This post follow the same idea as Lots of features from color histograms on a directory of images but using Edge orientation histograms in global and local features.

Basically I wanted to construct a collection of different edge orientation histograms for a collection of images that were saved in a directory. The histograms were calculated in different regions so I could get a lot of features. The images were numerated so the name of the file coincides with a number. The first thing I noticed was that I shouldn’t use the code of Edge orientation histograms in global and local features directly because it was very inefficient. There is no need of calculating the gradients each time. It is better to do it just once and then extract the histogram from regions of this initial process. For this reason I divided that function in two functions: extract_edges and hist_edges. Here are both codes:

# parameters
# - the image
function [data] = extract_edges(im)

% define the filters for the 5 types of edges
f2 = zeros(3,3,5);
f2(:,:,1) = [1 2 1;0 0 0;-1 -2 -1];
f2(:,:,2) = [-1 0 1;-2 0 2;-1 0 1];
f2(:,:,3) = [2 2 -1;2 -1 -1; -1 -1 -1];
f2(:,:,4) = [-1 2 2; -1 -1 2; -1 -1 -1];
f2(:,:,5) = [-1 0 1;0 0 0;1 0 -1];

% the size of the image
ys = size(im,1);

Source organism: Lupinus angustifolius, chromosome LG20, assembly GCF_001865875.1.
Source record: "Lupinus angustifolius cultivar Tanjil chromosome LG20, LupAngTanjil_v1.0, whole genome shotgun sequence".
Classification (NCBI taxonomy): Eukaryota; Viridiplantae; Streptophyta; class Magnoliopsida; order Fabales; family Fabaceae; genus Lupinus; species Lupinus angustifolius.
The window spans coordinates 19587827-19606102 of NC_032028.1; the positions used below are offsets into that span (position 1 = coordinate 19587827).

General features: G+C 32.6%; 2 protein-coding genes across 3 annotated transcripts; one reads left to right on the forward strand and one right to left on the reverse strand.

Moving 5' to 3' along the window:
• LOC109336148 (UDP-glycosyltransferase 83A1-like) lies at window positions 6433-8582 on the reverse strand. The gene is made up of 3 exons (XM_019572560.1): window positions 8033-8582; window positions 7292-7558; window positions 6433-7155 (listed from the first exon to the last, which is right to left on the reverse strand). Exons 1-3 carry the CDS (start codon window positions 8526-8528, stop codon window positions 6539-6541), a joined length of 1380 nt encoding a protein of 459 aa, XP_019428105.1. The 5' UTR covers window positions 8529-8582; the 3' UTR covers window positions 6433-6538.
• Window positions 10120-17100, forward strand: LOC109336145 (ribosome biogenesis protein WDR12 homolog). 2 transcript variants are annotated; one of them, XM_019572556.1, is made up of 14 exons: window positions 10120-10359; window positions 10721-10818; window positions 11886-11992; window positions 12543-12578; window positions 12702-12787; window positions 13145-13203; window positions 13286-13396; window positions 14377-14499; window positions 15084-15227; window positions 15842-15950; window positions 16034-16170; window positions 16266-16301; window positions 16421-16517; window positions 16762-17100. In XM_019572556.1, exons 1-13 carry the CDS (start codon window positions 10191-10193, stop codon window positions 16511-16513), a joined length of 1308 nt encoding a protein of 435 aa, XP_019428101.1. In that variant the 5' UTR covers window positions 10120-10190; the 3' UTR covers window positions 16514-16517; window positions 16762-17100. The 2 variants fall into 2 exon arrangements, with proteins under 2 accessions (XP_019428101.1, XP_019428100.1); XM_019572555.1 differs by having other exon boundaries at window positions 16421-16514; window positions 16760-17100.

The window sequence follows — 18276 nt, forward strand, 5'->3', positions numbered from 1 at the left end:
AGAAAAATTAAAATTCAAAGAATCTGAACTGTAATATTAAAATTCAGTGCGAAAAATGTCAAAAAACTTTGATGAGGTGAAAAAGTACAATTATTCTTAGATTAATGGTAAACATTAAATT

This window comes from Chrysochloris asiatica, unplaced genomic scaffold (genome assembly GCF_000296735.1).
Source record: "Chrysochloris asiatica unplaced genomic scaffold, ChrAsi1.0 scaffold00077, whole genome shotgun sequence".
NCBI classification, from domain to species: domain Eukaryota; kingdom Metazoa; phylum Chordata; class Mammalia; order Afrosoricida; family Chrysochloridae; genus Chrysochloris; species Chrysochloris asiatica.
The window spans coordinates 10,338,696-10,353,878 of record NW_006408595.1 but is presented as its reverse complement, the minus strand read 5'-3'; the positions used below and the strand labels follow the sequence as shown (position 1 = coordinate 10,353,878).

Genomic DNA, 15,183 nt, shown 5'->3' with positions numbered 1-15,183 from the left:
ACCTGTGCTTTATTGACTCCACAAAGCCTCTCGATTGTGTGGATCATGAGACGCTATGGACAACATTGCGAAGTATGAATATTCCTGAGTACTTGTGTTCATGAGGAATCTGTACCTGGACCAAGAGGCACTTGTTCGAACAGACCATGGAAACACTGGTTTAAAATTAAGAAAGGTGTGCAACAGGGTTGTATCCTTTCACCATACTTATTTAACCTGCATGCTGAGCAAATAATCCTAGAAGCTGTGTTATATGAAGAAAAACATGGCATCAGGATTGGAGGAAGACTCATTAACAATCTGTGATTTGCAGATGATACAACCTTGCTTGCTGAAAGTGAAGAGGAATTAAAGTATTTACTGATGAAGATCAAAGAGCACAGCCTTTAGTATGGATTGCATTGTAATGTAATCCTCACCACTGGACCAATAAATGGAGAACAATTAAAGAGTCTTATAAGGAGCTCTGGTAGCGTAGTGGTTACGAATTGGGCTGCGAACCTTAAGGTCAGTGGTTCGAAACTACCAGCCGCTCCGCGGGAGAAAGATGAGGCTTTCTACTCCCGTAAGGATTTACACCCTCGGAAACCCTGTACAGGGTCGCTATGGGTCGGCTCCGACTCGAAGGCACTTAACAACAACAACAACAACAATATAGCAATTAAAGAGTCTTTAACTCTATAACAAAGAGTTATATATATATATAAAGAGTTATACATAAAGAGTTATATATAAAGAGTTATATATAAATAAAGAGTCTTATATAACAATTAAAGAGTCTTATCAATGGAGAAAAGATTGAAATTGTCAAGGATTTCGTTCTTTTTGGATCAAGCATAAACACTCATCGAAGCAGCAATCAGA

xs = size(im,2);

# The image has to be in gray scale (intensities)
if (isrgb(im))
    im = rgb2gray(im);
endif

# Build a new matrix of the same size of the image
# and 5 dimensions to save the gradients
im2 = zeros(ys,xs,5);

# iterate over the posible directions
for i = 1:5
    # apply the sobel mask
    im2(:,:,i) = filter2(f2(:,:,i), im);
end

# calculate the max sobel gradient
[mmax, maxp] = max(im2,[],3);
# save just the index (type) of the orientation
# and ignore the value of the gradient
im2 = maxp;

# detect the edges using the default Octave parameters
ime = edge(im, 'canny');

# multiply against the types of orientations detected
# by the Sobel masks
data = im2.*ime;
function [data] = histo_edges(im, edges, r)

% size of the image
ys = size(im,1);
xs = size(im,2);
size = round(ys/r) * round(xs/r);

# produce a structur to save all the bins of the
# histogram of each region
eoh = zeros(r,r,6);
# for each region
for j = 1:r
    for i = 1:r
        # extract the subimage
        clip = edges(round((j-1)*ys/r+1):round(j*ys/r),round((i-1)*xs/r+1):round(i*xs/r));
        # calculate the histogram for the region
        eoh(j,i,:) = (hist(makelinear(clip), 0:5)*100)/numel(clip);
    end
end

# take out the zeros
eoh = eoh(:,:,2:6);

# represent all the histograms on one vector
data = zeros(1,numel(eoh));
data(:) = eoh(:);

Now, with this two functions and following the idea of Lots of features from color histograms on a directory of images, it is possible to generate the features in just one vector for each of the images:

function [t_set] = extract_eohs(dir, samples, filename)

fibs = [1,2,3,5,8,13];
total = 0;
ranges = [6, 2];
for fib = 1:size(fibs)(2)
    ranges(fib,1) = total + 1;
    total += 5*fibs(fib)*fibs(fib);
    ranges(fib,2) = total;
endfor

histo = zeros(samples, total);

for ind = 1:samples
    im = imread(strcat(dir, int2str(ind)));
    edges = extract_edges(im);
    for fib = 1:size(fibs)(2)
        histo(ind,ranges(fib,1):ranges(fib,2)) = histo_edges(im, edges, fibs(fib));
    endfor
endfor
save("-text", filename, "histo");
save("-text", "ranges.dat", "ranges");

t_set = ranges;

 

6 thoughts on “Lots of features from an edge orientation histogram on a directory of images (0ctave/Matlab)

  1. Hello Tico,